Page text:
• The issue is that some airports en route rescan carry-on luggage before you reboard and apply the same 100ml restrictions — which means that’s not always a viable option.

      • Yeah, that makes sense – we flew back via Abu Dhabi where the rules were pretty relaxed. In fact, the duty free there was very cheap, although the range was limited.

  • “Logic suggests that the latter are likely to be more expensive”

    not sure what “logic” you’re thinking of…
    since the duty free stores departing and entering into sydney are actually part of the same store, just different outlets, it’d be more logical that the prices be the same.

    besides, the SYD duty free store also has a website, where their prices and specials are listed and advertised.

  • Sorry but you are completely wrong on this one. Sydney is bar-none the most expensive duty free out of most ports in the world. Here are my recent trips and the cost of a bottle of Jose Cuervo Especial.

    US to Sydney
    At San Francisco: AUD$19
    Syd Price: AUD$45

    New Zealand to Sydney
    At Christchurch: AUD$26
    Syd Price: AUD$45

    Bangkok to Sydney
    At Bangkok: AUD$20
    Syd Price: AUD$45


    I am not sure of your reasoning about convenience…are you trying to defend Australian duty free shops in some way? How is it an inconvenience to buy a couple of bottles before getting on the plane at your last stop before Sydney. You buy it, carry it on the plane, put it in the over head, and then carry it to customs where you put it on a luggage cart…wow…that’s rough. And you save so much money by doing so. It’s time to wake up to the fact that Australia is expensive for most everything and there is no defense against it…no matter how you try to rationalize it.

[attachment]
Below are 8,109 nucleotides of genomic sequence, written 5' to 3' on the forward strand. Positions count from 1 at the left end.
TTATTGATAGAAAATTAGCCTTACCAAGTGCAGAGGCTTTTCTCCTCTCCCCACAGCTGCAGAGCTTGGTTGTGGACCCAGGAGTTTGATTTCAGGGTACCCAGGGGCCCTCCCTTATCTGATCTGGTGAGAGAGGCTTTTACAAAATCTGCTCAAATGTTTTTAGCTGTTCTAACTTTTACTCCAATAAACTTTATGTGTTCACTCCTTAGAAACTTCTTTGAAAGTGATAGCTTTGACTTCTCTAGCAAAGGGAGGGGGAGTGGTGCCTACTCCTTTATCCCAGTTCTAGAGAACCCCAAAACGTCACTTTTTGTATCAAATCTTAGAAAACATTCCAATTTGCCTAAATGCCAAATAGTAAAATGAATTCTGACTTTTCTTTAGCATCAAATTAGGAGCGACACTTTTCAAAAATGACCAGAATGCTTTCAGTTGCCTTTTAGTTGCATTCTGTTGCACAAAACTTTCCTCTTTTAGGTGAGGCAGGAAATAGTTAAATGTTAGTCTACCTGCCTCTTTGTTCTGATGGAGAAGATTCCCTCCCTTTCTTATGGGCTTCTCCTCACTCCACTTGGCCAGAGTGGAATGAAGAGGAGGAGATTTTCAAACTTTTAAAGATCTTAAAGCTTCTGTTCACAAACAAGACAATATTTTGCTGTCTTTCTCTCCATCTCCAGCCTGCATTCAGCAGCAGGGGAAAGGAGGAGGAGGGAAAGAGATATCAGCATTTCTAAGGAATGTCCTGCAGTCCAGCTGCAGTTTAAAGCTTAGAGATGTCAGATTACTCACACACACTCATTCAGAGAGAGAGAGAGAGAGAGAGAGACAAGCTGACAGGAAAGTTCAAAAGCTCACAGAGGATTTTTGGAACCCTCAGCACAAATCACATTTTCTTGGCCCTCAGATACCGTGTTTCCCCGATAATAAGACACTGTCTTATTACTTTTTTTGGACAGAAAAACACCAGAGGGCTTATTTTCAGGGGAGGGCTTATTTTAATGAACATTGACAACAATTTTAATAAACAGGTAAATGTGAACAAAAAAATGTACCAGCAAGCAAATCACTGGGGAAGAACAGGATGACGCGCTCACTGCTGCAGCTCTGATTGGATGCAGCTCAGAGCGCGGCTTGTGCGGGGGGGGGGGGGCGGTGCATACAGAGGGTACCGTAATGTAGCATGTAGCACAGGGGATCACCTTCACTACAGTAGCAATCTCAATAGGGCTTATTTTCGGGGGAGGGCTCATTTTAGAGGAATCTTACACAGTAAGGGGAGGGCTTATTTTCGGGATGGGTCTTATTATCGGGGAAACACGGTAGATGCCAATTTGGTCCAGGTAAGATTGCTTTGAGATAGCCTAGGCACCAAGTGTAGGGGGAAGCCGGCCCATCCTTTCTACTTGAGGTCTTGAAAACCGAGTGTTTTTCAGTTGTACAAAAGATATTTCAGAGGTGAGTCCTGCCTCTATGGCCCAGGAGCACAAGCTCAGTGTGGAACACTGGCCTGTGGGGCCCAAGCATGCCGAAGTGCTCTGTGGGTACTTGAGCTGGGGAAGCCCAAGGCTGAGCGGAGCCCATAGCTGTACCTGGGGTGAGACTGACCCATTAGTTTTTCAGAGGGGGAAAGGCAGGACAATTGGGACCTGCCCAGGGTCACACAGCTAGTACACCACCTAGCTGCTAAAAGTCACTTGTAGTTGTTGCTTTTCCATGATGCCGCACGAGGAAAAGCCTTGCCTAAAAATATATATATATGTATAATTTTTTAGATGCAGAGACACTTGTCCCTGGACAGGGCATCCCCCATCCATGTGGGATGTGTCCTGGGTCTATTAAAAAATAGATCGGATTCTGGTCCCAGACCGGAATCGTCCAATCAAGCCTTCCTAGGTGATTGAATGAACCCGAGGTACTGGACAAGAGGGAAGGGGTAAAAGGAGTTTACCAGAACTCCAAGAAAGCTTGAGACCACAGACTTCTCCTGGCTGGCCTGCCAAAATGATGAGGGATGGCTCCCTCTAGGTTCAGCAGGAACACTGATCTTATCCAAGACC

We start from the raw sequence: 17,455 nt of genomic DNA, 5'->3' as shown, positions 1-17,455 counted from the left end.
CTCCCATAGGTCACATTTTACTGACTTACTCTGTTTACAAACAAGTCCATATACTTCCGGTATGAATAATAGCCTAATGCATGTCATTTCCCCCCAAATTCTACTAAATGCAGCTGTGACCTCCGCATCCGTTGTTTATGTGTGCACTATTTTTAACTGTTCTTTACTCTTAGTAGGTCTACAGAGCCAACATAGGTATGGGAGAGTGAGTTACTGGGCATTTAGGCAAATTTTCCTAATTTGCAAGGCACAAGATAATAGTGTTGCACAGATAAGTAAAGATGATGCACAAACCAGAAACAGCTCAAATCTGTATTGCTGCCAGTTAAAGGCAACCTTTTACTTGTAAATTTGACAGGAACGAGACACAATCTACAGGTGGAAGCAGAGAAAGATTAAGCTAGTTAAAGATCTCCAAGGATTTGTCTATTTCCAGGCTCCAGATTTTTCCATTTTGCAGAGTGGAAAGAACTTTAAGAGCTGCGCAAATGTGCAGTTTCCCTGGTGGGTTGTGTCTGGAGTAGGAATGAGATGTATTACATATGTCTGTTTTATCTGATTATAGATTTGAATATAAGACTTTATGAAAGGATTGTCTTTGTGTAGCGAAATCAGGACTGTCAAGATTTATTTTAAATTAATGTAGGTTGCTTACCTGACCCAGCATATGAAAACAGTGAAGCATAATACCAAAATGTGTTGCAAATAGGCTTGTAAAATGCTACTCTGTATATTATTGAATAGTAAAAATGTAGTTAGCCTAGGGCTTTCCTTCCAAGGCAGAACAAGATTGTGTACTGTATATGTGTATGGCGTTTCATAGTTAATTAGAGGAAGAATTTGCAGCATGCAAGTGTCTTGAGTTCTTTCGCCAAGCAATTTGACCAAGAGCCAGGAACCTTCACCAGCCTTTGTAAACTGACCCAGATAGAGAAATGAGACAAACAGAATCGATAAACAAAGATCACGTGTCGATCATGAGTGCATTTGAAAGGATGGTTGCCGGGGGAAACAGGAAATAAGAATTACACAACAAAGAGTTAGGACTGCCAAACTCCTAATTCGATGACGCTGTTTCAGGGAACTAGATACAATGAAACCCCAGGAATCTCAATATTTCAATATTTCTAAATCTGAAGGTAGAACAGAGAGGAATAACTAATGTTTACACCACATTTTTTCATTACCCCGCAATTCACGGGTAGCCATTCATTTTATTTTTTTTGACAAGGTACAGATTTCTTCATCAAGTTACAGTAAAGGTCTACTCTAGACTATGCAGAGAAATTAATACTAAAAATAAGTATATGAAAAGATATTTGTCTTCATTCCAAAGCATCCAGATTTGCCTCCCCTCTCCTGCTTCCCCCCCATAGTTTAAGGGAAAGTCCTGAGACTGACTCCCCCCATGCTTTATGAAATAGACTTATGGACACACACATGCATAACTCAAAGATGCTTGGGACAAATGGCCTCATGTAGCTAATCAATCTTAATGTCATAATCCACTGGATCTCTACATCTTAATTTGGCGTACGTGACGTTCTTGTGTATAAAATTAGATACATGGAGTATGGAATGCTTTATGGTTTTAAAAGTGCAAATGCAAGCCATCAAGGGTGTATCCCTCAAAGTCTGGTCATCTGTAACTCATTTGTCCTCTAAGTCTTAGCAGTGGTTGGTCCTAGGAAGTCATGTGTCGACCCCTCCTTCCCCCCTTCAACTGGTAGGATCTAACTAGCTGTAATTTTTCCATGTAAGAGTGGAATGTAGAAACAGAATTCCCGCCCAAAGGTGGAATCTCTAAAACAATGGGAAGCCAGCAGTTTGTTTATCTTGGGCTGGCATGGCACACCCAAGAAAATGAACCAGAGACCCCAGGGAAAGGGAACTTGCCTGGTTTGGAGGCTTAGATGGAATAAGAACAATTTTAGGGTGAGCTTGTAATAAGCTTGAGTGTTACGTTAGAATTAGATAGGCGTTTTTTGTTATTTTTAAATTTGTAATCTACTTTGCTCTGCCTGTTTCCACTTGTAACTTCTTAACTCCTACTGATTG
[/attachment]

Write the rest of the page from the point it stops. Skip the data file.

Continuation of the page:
• Actually, when i was in Bangkok recently they wouldn’t let me carry liquid over 100ml onto the plane even once i passed immigration. I actually had my carry on bag checked right before boarding.

      • “Actually, when i was in Bangkok recently they wouldn’t let me carry liquid over 100ml onto the plane even once i passed immigration. I actually had my carry on bag checked right before boarding.”

        This seems to be on a per airline basis as I was able to bring back duty free on my recent flight from Bangkok.

  • It’s usually the same company running the concession these days. In fact, for Adelaide travellers, you’re better off buying BEFORE you leave and arrange to collect on your way back in…for 2 reasons:

    1. They’ll give you a 10% discount on pre-orders
    2. On your way back in there’s no need to queue up – just go and pick up your pre-order which will be waiting for you.

  • Well I:m currently taking a holiday in Japan, I normally reside in Australia. Now I don’t know too much about hte prices of duty free alcohol, but I was just walking through a supermarket here and found 750mL bottles of Absolute vodka for 1,299yen. Thats roughly AUD$15. Now normally in Australia I pay anywhere between AUD$35-45 for the same bottle. I noticed several other cheaps alcohol prices at this store too. I’m not sure how much the tax is on bringing in alcohol from ovverseas, but I would think id still be bringing home a bargin. I was shocked on how cheap the alcohol was. I was trying to work out why its so much more in Australia. Is it we jsut have a much higher tax on alcohol? or is it just business mark-up?